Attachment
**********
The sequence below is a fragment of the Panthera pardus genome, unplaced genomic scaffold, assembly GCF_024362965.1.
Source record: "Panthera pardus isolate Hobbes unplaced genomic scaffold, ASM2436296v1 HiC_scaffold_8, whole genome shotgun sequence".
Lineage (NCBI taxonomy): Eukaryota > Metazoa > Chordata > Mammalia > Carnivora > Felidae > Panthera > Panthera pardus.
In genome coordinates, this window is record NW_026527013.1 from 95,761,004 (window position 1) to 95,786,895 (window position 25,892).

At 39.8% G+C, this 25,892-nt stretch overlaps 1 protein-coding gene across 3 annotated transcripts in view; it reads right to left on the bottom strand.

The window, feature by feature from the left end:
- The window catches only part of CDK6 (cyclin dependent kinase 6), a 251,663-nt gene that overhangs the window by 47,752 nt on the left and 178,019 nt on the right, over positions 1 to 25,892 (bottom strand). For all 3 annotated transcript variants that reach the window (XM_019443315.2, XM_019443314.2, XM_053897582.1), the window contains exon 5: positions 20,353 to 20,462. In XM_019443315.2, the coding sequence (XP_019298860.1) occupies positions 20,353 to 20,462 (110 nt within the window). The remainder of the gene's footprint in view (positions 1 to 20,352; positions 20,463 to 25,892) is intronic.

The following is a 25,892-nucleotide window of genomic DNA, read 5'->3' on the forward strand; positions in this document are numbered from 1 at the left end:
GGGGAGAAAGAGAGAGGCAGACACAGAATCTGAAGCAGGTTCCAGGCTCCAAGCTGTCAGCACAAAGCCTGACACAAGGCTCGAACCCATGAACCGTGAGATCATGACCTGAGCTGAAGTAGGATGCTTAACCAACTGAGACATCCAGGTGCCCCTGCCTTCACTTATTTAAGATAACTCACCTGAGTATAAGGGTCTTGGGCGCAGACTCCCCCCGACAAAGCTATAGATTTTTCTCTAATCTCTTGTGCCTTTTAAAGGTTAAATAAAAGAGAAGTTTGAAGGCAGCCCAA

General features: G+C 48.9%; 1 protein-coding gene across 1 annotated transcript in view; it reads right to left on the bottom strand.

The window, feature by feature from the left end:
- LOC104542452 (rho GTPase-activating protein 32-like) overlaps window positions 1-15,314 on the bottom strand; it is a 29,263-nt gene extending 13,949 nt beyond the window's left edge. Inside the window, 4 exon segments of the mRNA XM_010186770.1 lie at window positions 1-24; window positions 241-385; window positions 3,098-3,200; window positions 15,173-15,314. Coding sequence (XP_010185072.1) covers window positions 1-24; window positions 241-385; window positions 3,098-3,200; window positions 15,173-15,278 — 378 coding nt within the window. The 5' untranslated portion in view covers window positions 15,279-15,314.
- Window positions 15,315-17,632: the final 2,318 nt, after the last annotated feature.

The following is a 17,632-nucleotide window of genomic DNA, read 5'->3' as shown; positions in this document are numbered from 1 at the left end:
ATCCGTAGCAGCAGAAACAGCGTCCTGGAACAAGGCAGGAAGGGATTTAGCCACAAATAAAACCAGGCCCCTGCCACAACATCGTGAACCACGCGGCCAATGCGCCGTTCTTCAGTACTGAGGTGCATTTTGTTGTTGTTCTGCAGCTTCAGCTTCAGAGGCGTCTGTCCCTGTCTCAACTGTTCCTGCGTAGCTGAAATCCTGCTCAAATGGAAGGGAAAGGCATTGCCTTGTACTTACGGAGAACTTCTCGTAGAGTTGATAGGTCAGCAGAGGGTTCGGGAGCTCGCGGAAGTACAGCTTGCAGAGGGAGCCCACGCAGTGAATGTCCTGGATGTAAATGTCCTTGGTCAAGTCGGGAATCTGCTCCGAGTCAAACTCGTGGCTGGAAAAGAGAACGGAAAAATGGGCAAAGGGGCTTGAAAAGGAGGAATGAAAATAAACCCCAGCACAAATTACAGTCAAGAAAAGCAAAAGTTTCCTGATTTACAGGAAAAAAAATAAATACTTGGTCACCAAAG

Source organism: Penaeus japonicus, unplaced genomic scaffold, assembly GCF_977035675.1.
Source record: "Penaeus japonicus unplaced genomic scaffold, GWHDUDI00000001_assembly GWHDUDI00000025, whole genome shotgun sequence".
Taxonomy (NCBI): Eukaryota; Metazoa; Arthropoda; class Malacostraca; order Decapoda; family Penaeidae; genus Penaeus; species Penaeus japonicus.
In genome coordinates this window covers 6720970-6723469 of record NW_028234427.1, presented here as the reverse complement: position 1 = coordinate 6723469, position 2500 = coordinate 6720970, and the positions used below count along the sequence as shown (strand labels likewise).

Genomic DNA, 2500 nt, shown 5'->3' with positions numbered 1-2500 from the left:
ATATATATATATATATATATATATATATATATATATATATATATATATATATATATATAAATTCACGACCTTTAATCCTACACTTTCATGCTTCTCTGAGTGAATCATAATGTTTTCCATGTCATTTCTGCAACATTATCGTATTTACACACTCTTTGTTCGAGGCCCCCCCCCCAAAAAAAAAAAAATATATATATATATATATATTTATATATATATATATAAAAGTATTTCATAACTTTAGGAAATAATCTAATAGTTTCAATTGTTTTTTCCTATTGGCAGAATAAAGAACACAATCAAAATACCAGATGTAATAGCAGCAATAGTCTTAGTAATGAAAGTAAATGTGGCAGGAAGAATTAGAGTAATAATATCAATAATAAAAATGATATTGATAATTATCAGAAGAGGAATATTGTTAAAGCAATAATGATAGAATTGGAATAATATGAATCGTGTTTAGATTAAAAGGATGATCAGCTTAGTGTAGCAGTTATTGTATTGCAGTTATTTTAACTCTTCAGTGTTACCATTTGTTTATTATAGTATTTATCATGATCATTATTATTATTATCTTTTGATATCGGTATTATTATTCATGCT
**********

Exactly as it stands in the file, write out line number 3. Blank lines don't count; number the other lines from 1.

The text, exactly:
Lineage (NCBI taxonomy): Eukaryota > Metazoa > Chordata > Mammalia > Carnivora > Felidae > Panthera > Panthera pardus.